4. To be resurrected with Christ.

Only Jesus, through His death and resurrection, was able to fulfil this dream completely; to respond with His whole being to the call of God, to cast Himself onto Him and to find Himself again fully in His embrace. To choose the Carthusian way is therefore to immerse oneself in a particularly expressive and effective way in the Resurrection of the Saviour. There must be a death, of which we are not always fully conscious at the start, but which gradually extends its effects into all the dimensions of our lives. Yet there is also a birth into a new life, which truly brings us into intimacy with God.
~~A Carthusian

Wednesday, September 5, 2018

An Illegitimate Child's Question Regarding His Identity

Case. — Ximenes was born twenty-one years ago, outside of wedlock. His parents gave up all claim to him the day they left him, a helpless babe, with a foundling asylum in charge of Sisters. He was reared in a charitable institution, and is now a sober, steady worker at his trade, ably supporting himself. He is anxious to know who are his parents, and how he ever came to be under the care of the good Sisters. To give him the requested information would be to make known to him the facts of his illegitimate birth and the evil life of his parents.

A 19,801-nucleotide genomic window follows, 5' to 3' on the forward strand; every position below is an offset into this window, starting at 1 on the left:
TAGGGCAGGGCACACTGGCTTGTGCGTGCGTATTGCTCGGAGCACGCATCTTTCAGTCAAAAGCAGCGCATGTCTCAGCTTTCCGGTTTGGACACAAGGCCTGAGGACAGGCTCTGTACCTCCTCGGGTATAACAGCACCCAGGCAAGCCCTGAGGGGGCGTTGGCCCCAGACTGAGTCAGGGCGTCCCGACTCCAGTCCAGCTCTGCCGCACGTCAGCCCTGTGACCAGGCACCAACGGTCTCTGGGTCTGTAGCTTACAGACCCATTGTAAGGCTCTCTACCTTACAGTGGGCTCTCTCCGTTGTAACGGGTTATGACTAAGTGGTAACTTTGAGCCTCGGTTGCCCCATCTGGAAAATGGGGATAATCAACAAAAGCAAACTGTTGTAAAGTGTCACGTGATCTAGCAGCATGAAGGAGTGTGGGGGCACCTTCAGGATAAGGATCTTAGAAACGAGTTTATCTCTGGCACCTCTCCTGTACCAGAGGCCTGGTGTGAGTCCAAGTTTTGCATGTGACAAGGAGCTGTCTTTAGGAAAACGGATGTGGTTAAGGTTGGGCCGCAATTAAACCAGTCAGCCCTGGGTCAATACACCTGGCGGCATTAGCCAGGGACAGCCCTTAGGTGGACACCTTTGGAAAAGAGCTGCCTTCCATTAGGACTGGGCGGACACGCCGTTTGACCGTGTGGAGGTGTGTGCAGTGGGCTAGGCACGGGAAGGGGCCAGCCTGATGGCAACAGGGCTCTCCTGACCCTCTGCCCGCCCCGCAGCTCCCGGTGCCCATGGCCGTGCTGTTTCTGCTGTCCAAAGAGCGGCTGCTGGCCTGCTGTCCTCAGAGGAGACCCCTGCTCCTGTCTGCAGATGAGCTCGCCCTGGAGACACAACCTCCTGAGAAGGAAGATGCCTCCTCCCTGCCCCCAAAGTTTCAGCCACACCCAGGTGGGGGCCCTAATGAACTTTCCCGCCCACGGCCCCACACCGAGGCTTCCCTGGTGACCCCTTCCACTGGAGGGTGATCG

Question.—Am I justified in refusing his request?


Solution.—In the abstract it would seem to us that the young man in search of his identity has a right to the information necessary to establish that identity. The natural relations existing between parents and child put forth a claim, as evidenced in the activity of Ximenes, which calls for satisfaction. We would not deny that he is following an instinct natural to the race, and that he could lay claim therefore to an instinctive right.
But the question on the whole must be considered from another viewpoint, and must be decided by the influence of other conditions. Granting that fundamentally he has a certain right to the knowledge he persists in obtaining, would it invariably follow that he should be put in possession of the facts concerning his origin? We do not think so.